Those pushing back against such efforts aren’t necessarily unprepared, Abrams said, but they have underestimated the ferocity on the opposing side.
“The challenge is that we see this cycle of attacks and our posture has to be that their attacks are going to be relentless, and that our response has to anticipate the tenor of the attacks,” Abrams explained.
Assuming that past victories cannot be undone is also a mistake, she warned. And allies must also get in the fight, even if they don’t belong to an affected group.
“You’re not losing anything by expanding the pie, whether you’re a small business owner, or a company or a PTA president,” Abrams said. “We are made stronger as a nation when we support others having access. Mobilization has to come from every person that wants to espouse the fundamental American values that we are a diverse nation that believes in equal access and equal opportunity and that everyone has an opportunity to participate.”
Dismantling affirmative action was only the beginning, and funds supporting women- and minority-owned businesses continue to find themselves in the crosshairs of conservatives looking to end DEI efforts. In Texas, women-owned Hello Alice, which provides resources to small businesses, is being sued by a White truck driver who claims he was discriminated against because he was ineligible to apply for a grant aimed at helping Black business owners.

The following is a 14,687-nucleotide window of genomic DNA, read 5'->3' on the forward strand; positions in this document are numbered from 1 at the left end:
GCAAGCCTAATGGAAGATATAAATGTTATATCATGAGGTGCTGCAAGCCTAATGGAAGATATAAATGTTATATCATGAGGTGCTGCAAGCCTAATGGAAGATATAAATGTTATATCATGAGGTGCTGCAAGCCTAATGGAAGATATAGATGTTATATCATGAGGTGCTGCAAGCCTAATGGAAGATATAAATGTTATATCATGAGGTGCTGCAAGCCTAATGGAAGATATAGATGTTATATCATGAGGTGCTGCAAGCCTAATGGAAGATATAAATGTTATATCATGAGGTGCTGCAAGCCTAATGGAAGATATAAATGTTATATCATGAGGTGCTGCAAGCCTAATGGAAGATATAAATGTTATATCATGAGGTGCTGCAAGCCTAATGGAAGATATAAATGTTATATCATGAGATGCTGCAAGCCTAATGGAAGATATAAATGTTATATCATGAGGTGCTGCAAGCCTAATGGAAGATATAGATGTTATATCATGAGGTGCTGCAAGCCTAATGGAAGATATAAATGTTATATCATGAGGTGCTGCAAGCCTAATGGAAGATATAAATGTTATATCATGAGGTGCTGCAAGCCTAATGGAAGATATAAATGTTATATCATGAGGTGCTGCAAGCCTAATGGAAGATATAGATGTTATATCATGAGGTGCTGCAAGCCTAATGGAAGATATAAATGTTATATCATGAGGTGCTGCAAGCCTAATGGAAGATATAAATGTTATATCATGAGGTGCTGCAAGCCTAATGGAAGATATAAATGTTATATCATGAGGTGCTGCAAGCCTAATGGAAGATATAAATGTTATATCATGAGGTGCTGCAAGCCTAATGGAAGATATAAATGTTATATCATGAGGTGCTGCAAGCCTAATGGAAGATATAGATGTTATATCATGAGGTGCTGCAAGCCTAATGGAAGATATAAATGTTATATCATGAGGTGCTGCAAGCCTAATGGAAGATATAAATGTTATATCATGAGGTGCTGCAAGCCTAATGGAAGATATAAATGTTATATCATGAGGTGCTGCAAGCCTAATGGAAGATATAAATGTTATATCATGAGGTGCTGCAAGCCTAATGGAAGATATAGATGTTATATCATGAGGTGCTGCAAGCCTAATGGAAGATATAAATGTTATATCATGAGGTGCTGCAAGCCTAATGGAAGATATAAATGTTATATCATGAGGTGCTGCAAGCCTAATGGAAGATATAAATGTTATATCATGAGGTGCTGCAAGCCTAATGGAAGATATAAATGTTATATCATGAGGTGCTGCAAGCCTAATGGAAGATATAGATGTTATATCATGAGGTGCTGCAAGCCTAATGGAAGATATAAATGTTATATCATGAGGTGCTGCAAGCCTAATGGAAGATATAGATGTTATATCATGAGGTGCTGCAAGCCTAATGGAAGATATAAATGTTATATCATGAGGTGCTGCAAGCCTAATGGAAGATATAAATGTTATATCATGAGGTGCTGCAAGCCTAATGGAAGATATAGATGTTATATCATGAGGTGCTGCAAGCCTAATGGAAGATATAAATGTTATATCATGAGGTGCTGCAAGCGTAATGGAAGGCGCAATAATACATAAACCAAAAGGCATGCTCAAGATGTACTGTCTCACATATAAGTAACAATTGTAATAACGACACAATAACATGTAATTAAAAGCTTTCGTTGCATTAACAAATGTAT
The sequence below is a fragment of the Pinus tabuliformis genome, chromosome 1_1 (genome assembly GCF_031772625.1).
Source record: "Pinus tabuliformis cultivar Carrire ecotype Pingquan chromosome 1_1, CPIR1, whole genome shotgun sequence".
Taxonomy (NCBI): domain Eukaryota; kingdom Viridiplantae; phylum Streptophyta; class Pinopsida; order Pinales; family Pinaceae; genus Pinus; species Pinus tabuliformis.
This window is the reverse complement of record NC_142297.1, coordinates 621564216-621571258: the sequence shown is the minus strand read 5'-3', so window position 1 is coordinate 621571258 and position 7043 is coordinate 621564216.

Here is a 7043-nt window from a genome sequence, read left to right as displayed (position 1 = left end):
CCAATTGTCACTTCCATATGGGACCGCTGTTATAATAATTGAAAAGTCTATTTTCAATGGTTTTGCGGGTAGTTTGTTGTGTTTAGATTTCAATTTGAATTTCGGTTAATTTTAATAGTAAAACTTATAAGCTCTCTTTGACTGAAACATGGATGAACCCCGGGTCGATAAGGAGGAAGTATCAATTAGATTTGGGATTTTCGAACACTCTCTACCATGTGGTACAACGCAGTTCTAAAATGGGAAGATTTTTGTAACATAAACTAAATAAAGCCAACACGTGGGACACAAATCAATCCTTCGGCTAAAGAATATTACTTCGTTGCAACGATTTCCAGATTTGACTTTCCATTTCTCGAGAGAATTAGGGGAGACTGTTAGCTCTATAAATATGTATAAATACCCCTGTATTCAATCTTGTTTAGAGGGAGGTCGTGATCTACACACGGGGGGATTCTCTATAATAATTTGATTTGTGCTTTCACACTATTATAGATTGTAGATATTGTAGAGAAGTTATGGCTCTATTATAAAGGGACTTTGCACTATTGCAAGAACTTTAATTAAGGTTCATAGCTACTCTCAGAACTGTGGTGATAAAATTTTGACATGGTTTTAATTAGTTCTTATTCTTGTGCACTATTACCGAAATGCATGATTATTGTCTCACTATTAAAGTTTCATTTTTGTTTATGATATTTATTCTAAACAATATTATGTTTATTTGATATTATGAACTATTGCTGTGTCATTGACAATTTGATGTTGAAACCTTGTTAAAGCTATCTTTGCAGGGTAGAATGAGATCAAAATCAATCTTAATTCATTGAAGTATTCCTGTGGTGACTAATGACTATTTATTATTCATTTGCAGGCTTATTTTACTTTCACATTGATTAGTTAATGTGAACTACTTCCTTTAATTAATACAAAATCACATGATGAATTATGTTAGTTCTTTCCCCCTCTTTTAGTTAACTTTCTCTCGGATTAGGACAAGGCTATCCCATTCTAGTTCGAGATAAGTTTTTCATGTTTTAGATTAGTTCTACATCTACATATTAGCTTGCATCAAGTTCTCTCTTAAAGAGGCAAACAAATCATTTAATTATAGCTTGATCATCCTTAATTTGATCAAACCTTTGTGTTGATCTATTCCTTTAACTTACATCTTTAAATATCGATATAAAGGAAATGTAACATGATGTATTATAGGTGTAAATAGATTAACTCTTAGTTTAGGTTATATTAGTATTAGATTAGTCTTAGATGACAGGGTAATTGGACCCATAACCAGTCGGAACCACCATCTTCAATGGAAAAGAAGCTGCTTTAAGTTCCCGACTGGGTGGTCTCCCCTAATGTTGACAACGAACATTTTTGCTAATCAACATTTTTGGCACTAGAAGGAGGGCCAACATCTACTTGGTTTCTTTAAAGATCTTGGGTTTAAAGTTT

Abrams is watching these fights play out as an attorney by profession and a veteran politician who worked to expand democracy before her failed gubernatorial campaigns. But she has stayed in the fight and says others should become more “confident and comfortable being right.”
“We’ve gotta start talking about this and pushing back and not being scared by the attacks that are coming at us,” she said. “There are a lot of us, we deserve a chance, and if we do our part, we deserve to win.”
Abrams and I don’t do the same thing; this is not a column endorsing her perspective or approach. But while defending diversity is exhausting work, and I speak from experience, I agree that it’s still worth it. It shouldn’t still be necessary to make the case that a more diverse and equal society benefits everyone and is central to who we say we are as a country. Our current politics and cultural climate make it so.